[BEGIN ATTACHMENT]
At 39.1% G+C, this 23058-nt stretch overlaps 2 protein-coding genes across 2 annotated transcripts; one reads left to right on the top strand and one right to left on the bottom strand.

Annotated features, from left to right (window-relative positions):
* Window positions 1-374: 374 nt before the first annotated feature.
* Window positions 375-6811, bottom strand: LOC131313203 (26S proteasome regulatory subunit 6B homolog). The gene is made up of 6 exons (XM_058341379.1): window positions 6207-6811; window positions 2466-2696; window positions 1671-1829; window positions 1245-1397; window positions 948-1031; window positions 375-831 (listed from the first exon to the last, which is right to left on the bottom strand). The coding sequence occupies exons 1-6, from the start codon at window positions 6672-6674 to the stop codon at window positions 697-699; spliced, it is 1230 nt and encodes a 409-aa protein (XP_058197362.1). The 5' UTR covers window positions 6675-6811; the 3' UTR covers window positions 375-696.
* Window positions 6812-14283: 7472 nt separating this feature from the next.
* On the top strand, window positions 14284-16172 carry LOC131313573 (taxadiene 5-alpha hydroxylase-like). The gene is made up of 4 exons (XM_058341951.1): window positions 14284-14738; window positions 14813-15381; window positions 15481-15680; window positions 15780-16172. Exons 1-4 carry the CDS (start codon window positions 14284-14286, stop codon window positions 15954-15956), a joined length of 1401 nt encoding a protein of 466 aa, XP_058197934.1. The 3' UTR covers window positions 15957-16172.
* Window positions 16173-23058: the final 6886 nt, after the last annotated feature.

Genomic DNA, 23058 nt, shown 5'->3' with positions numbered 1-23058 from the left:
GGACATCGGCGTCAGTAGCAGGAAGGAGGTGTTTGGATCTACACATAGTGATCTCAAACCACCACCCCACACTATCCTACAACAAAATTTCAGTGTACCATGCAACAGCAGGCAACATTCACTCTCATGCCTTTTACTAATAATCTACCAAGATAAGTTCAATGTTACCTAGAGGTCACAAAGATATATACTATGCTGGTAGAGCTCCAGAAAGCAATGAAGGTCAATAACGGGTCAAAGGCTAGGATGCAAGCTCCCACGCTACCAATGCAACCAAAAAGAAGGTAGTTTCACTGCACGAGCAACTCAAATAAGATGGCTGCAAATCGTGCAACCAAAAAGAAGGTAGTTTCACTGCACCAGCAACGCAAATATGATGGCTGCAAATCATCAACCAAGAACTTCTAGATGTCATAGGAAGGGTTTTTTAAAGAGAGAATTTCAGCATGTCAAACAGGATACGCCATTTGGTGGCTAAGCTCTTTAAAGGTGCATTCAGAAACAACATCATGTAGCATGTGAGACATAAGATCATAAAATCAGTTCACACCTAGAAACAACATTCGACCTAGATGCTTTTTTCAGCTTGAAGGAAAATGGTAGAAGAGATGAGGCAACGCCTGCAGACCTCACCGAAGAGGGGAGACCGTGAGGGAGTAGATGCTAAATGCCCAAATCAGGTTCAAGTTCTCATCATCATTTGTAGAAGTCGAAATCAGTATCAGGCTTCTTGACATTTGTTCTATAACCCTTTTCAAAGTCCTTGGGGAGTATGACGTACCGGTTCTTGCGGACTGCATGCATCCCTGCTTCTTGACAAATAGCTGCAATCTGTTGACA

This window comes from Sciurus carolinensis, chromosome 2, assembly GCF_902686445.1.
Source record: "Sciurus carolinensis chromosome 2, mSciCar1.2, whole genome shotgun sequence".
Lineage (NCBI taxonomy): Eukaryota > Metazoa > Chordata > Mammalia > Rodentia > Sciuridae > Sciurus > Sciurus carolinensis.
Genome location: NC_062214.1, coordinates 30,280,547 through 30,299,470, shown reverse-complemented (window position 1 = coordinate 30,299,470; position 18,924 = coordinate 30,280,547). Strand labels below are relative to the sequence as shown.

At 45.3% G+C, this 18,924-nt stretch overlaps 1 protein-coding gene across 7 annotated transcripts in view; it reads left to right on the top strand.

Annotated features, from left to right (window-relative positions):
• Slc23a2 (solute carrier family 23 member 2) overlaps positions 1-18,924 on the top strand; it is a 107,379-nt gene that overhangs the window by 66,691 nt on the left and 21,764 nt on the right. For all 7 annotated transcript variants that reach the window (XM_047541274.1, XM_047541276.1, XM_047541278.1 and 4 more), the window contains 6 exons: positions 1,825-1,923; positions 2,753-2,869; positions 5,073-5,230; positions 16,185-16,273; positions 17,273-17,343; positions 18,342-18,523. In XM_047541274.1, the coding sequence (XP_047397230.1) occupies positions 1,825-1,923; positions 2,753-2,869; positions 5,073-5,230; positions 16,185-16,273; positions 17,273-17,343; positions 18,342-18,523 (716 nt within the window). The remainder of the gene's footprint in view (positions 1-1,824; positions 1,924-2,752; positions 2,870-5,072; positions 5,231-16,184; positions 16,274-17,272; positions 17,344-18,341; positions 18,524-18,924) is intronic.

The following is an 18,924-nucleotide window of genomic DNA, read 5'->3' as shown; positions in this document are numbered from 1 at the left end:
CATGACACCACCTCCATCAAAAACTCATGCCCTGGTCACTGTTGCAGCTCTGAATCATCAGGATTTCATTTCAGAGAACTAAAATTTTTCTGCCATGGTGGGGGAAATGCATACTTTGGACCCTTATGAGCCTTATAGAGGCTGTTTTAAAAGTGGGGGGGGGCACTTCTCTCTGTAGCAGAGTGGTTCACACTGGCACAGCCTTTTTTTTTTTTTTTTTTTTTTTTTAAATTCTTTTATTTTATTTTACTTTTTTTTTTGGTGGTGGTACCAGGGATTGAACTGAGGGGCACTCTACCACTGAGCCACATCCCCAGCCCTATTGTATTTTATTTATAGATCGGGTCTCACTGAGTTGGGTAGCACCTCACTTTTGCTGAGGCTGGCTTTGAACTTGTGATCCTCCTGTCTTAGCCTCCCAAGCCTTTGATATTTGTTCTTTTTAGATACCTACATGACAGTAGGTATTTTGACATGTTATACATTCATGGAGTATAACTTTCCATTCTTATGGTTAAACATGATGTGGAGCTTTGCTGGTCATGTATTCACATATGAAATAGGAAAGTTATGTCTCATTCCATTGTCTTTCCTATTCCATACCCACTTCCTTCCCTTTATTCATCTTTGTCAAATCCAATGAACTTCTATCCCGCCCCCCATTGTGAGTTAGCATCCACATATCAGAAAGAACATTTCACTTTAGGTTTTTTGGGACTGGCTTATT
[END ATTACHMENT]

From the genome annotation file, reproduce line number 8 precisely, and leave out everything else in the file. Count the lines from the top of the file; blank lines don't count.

Genomic DNA, 23058 nt, shown 5'->3' with positions numbered 1-23058 from the left: